They ride one-handed on a buckin', kickin', stompin' steer - eight seconds of sheer steer terror.

But if you think what professional bull riders do is hard? Try riding a mile in Austin Dunlap's saddle.

It's a lot different than falling off my horse and getting back up, said Dunlap.

At 16, Dunlap is battling a much bigger, meaner beast: acute lymphoblastic leukemia. The Helena, Montana, native is undergoing treatment at Seattle Children's Hospital.

That's mostly it - just staying positive through the whole thing, said Dunlap.

Staying positive for the lifelong rodeo fan and rider was a little easier Friday, thanks to a visit from a couple of cowboys. They're here for the Professional Bull Riders Passport Invitational at the Tacoma Dome this weekend-- a show Dunlap had to miss because of his recent bone marrow transplant.

We decided, heck, we'll bring the PBR to him, said professional bull rider Chase Outlaw.

After all, you can take the boy out of the rodeo, but you can't take the rodeo out of the boy.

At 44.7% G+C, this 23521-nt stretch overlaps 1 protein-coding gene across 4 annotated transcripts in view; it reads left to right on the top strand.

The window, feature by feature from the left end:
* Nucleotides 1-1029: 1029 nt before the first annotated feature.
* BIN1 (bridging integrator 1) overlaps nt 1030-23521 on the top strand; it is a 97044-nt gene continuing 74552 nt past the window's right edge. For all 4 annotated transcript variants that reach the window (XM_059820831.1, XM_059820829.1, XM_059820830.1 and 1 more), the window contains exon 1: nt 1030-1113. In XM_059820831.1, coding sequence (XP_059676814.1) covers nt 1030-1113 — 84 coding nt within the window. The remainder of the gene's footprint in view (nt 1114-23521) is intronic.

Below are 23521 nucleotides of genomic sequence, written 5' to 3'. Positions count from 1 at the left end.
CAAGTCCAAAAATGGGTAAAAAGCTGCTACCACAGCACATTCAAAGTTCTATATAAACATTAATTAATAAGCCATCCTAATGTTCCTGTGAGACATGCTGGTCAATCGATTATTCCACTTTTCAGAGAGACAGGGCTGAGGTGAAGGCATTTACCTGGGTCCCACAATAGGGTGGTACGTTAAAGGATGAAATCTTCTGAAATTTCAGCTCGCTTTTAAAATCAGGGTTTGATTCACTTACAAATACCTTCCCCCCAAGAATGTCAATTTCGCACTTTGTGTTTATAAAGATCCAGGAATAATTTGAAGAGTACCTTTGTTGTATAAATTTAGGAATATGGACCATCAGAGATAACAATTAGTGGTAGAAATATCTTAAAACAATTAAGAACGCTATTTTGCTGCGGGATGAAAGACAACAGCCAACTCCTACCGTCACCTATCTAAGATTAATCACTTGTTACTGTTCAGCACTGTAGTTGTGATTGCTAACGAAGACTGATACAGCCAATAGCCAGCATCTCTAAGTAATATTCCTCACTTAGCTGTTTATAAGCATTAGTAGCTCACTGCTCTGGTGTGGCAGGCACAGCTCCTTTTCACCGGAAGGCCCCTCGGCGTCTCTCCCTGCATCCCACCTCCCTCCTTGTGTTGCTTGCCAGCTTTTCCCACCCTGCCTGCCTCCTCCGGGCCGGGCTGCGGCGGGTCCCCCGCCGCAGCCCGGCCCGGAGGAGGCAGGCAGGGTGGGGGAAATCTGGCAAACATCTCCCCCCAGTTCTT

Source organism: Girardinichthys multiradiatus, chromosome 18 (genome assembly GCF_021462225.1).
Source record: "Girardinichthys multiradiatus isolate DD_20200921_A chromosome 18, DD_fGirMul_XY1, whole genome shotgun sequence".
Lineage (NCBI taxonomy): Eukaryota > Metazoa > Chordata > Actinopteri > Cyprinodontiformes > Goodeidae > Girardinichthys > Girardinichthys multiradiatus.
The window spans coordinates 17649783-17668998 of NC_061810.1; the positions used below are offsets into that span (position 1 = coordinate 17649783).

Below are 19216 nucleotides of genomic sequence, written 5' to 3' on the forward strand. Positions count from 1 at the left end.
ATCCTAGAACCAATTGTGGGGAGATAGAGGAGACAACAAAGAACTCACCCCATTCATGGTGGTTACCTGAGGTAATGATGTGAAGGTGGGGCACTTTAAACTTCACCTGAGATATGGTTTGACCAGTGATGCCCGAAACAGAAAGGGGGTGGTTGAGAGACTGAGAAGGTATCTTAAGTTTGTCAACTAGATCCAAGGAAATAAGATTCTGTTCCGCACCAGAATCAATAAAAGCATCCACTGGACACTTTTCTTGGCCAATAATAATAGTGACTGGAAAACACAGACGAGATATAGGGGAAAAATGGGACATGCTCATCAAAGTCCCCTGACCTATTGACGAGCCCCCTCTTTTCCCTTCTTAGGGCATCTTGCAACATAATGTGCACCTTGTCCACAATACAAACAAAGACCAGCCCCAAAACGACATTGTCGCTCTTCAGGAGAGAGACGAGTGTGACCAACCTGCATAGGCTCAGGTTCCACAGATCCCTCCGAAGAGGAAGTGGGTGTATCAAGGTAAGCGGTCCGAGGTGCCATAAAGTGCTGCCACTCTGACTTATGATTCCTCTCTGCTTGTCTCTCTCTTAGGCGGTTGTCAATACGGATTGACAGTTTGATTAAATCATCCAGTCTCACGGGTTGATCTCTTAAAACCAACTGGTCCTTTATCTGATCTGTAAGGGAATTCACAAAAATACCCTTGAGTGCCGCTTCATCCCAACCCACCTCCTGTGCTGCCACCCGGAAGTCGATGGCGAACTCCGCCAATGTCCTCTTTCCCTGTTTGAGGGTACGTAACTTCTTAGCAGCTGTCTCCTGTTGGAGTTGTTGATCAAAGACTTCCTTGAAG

I just grew up watching it and have always been interested in just seeing how smooth they ride, Dunlap said.

That they've taken time out of their busy weekend to support my son. It's very humbling, said Valerie Dunlap, Austin's mom.

It's humbling for the riders too. These guys know how tough it can be to get back on that horse after a fall.

He's the real hero, said Outlaw. That kid, he's strong. It looks like he's handling it pretty good, looks like he's going to kick it in the butt and be back to ropin' and ridin' before you know it.

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